Research shows two ways retailers can grow profits from online grocery sales
Most of the today’s growth in grocery spending is happening online, but the additional cost of assembling/fulfilling these orders makes the business less profitable than typical sales through the store.
Brick Meets Click, Barrington, Ill., completed an independent analysis to quantify the dollar impact to grocers of using a leading software-based fulfillment platform for online orders designed to reduce labor costs and drive higher sales. The analysis examined 26 weeks of online sales data across 77 stores operated by two conventional grocery chains, which represented almost 100,000 transactions and an average order value of $120.
Most of the today’s growth in grocery spending is happening online, but the additional cost of assembling/fulfilling these orders makes the business less profitable than typical sales through the store. Therefore, grocery retailers need to find greater efficiencies and opportunities to drive sales.
“Whether a retailer has the volume of online orders to justify automation or not, there’s always a need for some manual in-store fulfillment,” says Bill Bishop, chief architect. “So, all grocery retailers have good reason to consider the benefits of implementing a software fulfillment platform to improve these manual operations. We wanted to study the dollar value of those benefits.”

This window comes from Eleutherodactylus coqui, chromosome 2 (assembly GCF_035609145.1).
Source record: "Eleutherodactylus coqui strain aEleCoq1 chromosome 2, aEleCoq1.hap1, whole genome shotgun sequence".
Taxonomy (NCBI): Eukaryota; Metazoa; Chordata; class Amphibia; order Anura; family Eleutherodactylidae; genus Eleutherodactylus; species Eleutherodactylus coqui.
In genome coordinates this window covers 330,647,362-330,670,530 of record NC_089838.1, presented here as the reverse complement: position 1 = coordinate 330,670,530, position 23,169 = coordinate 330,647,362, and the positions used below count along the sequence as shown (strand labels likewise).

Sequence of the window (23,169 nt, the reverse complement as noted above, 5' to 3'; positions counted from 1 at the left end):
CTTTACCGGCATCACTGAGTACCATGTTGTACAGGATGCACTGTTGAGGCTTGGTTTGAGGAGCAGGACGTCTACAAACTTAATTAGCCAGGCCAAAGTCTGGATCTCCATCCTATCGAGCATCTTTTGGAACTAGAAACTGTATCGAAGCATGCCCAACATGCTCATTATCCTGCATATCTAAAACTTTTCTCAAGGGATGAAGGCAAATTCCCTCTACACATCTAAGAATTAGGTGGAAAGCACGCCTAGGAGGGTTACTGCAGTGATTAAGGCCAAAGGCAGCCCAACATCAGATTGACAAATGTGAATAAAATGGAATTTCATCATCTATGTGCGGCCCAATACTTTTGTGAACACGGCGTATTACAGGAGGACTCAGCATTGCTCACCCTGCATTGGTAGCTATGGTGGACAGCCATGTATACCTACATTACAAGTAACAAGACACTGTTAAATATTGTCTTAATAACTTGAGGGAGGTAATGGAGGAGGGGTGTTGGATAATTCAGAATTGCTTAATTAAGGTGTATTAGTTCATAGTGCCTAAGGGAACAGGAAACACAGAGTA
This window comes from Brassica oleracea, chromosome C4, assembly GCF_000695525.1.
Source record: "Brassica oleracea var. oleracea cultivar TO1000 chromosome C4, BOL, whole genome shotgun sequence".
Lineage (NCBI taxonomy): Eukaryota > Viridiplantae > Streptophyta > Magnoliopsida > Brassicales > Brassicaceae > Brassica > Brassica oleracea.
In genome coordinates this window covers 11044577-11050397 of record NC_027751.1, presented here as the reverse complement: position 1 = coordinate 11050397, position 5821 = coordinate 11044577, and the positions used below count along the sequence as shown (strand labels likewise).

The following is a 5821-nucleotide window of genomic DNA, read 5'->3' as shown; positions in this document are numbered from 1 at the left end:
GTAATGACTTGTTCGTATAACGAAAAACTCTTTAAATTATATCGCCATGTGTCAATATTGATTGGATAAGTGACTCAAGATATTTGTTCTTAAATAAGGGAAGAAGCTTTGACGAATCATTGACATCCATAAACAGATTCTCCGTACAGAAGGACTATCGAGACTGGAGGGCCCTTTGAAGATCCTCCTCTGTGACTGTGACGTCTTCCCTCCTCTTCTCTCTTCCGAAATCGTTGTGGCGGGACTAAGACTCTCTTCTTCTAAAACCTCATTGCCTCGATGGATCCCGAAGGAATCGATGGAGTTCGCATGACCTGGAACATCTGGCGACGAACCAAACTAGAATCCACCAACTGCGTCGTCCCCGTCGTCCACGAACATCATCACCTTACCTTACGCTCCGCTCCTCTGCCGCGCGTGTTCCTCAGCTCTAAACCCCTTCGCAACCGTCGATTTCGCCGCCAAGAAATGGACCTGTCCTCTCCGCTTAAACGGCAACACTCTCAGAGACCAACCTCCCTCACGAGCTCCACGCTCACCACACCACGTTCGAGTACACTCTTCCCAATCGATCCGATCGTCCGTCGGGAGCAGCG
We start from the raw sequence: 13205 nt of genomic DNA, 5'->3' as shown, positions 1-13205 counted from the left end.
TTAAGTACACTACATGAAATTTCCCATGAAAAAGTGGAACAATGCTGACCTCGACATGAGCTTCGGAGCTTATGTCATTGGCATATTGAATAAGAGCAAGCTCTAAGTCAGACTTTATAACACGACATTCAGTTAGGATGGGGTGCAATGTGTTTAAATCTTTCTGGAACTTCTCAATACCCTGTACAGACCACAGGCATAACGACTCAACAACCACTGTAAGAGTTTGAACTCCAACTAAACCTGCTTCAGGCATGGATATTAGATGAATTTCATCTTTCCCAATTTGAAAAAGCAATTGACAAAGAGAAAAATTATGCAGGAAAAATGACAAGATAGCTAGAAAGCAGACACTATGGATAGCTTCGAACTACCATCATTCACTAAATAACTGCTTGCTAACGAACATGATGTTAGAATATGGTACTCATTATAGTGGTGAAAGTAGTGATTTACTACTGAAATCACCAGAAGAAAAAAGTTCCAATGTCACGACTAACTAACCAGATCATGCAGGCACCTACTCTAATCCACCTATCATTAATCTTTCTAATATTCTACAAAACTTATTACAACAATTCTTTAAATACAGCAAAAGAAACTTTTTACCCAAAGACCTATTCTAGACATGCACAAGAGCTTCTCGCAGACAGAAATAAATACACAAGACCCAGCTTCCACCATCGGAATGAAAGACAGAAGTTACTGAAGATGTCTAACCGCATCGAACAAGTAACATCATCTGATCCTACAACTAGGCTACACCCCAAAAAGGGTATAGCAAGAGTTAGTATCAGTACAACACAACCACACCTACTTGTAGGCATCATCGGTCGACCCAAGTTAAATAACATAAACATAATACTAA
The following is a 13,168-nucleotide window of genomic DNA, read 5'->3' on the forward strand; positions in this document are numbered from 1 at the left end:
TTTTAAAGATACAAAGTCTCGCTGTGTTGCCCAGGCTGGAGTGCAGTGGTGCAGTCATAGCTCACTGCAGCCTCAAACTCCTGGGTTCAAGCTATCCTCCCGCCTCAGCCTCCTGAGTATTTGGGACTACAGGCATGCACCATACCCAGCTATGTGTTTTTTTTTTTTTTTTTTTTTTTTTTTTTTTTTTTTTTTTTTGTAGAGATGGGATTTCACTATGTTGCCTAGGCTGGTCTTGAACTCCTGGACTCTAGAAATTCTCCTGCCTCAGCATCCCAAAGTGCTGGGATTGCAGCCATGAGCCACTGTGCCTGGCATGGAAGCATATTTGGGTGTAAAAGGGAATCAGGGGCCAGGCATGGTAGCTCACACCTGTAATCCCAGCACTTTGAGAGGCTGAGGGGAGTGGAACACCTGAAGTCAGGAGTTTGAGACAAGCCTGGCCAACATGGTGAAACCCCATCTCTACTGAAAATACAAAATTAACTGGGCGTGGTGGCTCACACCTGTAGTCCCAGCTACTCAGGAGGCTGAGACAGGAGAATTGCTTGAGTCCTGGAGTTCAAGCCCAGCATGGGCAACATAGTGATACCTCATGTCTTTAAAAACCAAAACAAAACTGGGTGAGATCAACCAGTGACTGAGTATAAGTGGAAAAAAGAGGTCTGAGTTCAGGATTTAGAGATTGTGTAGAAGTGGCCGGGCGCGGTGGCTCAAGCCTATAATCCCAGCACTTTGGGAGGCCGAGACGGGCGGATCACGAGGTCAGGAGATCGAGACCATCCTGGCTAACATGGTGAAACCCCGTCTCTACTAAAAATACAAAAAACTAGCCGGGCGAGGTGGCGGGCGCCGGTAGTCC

This analysis documented that for a retailer who averages 70 online orders per store weekly, using the platform resulted in an increase in profits of over $10,000 per store annually. Direct labor cost per order decreased by more than 30% and accounted for about 85% of that improved annual profit. The platform’s “conversational commerce” component – in which order pickers text customers during order selection to ask about substitutions and/or if they’d like to add something – accounted for the remaining 15%.
The income-producing potential of the conversational commerce texting component may be underestimated since less than two-thirds of the orders included this tactic. For those orders in which it was used, there was a 33% conversion rate that boosted those respective order values by an average of $8.